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So this is how I am doing encryption right now:

public static byte[] Encrypt(byte[] Data, string Password, string Salt)
            char[] converter = Salt.ToCharArray();
            byte[] salt = new byte[converter.Length];
            for (int i = 0; i < converter.Length; i++)
                salt[i] = (byte)converter[i];

            PasswordDeriveBytes pdb = new PasswordDeriveBytes(Password, salt);
            MemoryStream ms = new MemoryStream();
            Aes aes = new AesManaged();
            aes.Key = pdb.GetBytes(aes.KeySize / 8);
            aes.IV = pdb.GetBytes(aes.BlockSize / 8);
            CryptoStream cs = new CryptoStream(ms, aes.CreateEncryptor(), CryptoStreamMode.Write);

            cs.Write(Data, 0, Data.Length); 

            return ms.ToArray();

I am using this algorithm on data streaming over a network. The problem is it is a bit slow for what I am trying to do. So I was wondering if anyone has better way of doing it? I am no expert on encryption this method was pieced together from different sources. I am not entirely sure how it works.

I have clocked it at about 0.5-1.5ms and I need to get it down to about 0.1ms any ideas?

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On how much data? –  rsaxvc Jan 7 '12 at 4:45
You want to skip the managed stuff then. Try the native ciphers instead. –  leppie Jan 7 '12 at 4:46
@ rsaxvc Not a lot of data. the average packet size is about 20bytes. The measured times were on a packet of 6bytes. @ leppie What do you mean native ciphers? Googling it did not come up with much. –  Axis Jan 7 '12 at 4:47
The one without managed in their name :) Try AesCryptoServiceProvider instead of AesManaged. –  leppie Jan 7 '12 at 5:12
If you're measuring these times when encrypting only 6 bytes, it's clear that the encryption itself is not the thing taking so much time -- it's all that object initialization. You probably have to cache as many objects as you can to avoid having to recreate them. –  Gabe Jan 7 '12 at 5:21
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2 Answers 2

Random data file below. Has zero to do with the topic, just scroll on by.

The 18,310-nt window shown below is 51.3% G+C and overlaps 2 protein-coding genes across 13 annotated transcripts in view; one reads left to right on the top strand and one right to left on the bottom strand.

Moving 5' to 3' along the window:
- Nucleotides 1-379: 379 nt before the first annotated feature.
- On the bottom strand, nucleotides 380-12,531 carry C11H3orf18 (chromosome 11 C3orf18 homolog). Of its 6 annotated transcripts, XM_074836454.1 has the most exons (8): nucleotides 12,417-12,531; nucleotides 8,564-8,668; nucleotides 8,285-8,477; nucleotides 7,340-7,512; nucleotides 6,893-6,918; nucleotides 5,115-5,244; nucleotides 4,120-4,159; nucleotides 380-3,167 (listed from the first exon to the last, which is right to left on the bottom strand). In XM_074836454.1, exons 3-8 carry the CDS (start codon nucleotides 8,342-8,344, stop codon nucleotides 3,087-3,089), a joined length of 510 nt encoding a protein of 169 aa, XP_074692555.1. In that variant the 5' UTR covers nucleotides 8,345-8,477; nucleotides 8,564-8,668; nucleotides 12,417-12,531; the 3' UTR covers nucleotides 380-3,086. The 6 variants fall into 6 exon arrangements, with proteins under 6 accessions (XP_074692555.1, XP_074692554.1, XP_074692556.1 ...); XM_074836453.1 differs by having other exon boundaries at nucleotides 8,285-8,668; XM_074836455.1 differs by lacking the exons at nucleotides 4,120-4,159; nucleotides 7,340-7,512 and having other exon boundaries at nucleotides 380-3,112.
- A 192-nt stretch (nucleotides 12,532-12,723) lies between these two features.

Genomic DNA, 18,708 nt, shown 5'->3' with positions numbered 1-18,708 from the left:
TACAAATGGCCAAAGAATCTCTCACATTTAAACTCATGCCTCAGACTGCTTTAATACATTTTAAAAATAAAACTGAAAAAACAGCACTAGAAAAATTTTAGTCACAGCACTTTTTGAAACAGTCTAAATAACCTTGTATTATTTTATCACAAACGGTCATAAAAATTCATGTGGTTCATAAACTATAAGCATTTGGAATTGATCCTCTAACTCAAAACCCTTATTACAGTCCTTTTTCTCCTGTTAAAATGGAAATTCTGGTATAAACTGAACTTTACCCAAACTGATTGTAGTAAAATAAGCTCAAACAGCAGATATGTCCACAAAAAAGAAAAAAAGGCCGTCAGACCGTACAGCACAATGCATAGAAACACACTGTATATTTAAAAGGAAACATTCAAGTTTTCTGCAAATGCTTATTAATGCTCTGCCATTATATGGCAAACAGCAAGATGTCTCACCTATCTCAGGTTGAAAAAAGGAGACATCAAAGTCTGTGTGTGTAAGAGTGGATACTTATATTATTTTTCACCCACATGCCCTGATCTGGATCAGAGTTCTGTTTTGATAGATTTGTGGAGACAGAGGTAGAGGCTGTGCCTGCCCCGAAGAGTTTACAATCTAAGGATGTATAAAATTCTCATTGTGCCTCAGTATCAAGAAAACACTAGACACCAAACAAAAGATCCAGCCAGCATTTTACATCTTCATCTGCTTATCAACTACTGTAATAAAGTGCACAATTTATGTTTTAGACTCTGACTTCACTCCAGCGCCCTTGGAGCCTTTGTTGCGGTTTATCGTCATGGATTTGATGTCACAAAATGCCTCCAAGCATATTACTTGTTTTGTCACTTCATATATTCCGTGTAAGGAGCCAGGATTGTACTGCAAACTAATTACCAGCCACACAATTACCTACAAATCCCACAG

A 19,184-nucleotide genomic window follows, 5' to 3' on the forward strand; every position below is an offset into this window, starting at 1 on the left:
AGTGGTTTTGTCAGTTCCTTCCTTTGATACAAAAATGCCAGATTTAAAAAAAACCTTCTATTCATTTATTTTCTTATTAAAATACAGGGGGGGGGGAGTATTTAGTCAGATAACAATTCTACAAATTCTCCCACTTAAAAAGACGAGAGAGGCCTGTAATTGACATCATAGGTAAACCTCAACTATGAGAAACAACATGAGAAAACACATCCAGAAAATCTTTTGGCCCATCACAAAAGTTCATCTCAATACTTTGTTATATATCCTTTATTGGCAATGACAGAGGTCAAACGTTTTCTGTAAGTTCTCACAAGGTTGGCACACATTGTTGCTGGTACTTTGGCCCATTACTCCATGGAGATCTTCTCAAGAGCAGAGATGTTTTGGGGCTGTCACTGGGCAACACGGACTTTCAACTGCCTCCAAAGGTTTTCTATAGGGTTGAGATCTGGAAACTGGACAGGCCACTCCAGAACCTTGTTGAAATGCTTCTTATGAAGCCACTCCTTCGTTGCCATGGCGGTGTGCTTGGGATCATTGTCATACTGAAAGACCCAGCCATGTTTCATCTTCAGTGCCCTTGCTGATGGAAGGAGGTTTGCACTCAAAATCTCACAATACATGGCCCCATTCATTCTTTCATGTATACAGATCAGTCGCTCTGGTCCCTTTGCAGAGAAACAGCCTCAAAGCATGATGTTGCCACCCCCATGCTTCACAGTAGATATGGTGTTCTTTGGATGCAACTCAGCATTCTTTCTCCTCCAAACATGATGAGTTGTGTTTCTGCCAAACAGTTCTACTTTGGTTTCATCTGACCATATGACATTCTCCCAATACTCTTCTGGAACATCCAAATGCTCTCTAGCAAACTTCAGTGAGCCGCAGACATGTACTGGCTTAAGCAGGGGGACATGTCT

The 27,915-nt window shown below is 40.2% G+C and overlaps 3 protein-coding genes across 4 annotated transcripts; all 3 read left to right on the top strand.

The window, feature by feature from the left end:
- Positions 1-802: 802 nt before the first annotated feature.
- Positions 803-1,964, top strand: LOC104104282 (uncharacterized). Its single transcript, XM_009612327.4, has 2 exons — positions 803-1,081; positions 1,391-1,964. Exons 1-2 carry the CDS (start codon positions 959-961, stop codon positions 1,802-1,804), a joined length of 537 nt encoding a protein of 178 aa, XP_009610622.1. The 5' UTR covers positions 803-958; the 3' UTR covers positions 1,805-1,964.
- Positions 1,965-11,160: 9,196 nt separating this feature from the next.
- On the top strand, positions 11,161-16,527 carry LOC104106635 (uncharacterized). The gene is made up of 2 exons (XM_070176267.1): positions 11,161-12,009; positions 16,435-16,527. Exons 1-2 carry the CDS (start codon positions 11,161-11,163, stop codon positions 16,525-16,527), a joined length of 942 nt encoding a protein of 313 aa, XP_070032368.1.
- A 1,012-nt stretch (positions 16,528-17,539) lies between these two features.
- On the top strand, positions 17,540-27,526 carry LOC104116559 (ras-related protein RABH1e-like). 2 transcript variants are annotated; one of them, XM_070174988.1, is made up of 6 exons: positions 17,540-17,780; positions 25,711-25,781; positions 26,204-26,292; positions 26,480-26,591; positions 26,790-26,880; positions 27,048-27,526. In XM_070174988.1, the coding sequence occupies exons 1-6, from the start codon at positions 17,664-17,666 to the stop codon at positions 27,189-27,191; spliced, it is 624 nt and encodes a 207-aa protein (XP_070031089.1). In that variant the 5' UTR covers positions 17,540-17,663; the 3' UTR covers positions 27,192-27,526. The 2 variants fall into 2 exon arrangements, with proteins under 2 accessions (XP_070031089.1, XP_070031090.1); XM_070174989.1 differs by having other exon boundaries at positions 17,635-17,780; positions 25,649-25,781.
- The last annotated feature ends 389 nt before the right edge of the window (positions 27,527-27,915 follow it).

up vote 4 down vote accepted

I'm pretty sure that performance is the least of your problems here.

Is the salt re-used for each packet? If so, you're using a strong cypher in a weak fashion. You're starting each packet with the cypher in exactly the same state. This is a security flaw. Someone skilled in cryptography would be able to crack your encryption after only a couple thousand packets.

I'm assuming you're sending a stream of packets to the same receiver. In that case, your use of AES will be much stronger if you keep the Aes object around and re-use it. That will make your use of the cypher much, much stronger and speed things up greatly.

As to the performance question, most of your time is being spent initializing the cypher. If you don't re-initialize it every time, you'll speed up quite a lot.

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You are right re-initializing it was the problem. Thanks for the security advice I will change that now. –  Axis Jan 7 '12 at 6:03
Just tested it out and now I am getting 10microseconds. Thanks for the help. –  Axis Jan 7 '12 at 6:20
Isn't that much slower than what you started with? Or am I missing something? –  owlstead Jan 7 '12 at 12:40
@owlstead: ms means milliseconds, so his speed was .5 - 1.5ms and now it is .01ms –  GregS Jan 7 '12 at 13:31
@GregS ... D'oh! That was pretty slow though - didn't expect that. –  owlstead Jan 7 '12 at 13:33
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aes.KeySize>>3 would be faster than aes.KeySize / 8.

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You do realize sizeof(char) != sizeof(byte) ? –  leppie Jan 7 '12 at 5:17
My fault, I forgot about unicode, I don't do .NET much. I guess if you need a byte array or ansi string to encrypt then you might look to passing that into the function, getting rid of the c# char to byte conversion would save a lot of time. –  Motes Jan 7 '12 at 5:29
the problem is more in the PasswordDeriveBytes pdb to CryptoStream cs = new. The code that you are changing already executes in about 10 microseconds –  Axis Jan 7 '12 at 5:31
@Motes: No difference, any decent compiler would optimize that. –  leppie Jan 7 '12 at 5:40
@leppie: Funny how the OP creates all object instances for each encrypt/decrypt (only the stream and IV should not be static) and the performance tip is about using the shift operator - a performance tip for machine language :) –  owlstead Jan 7 '12 at 12:44
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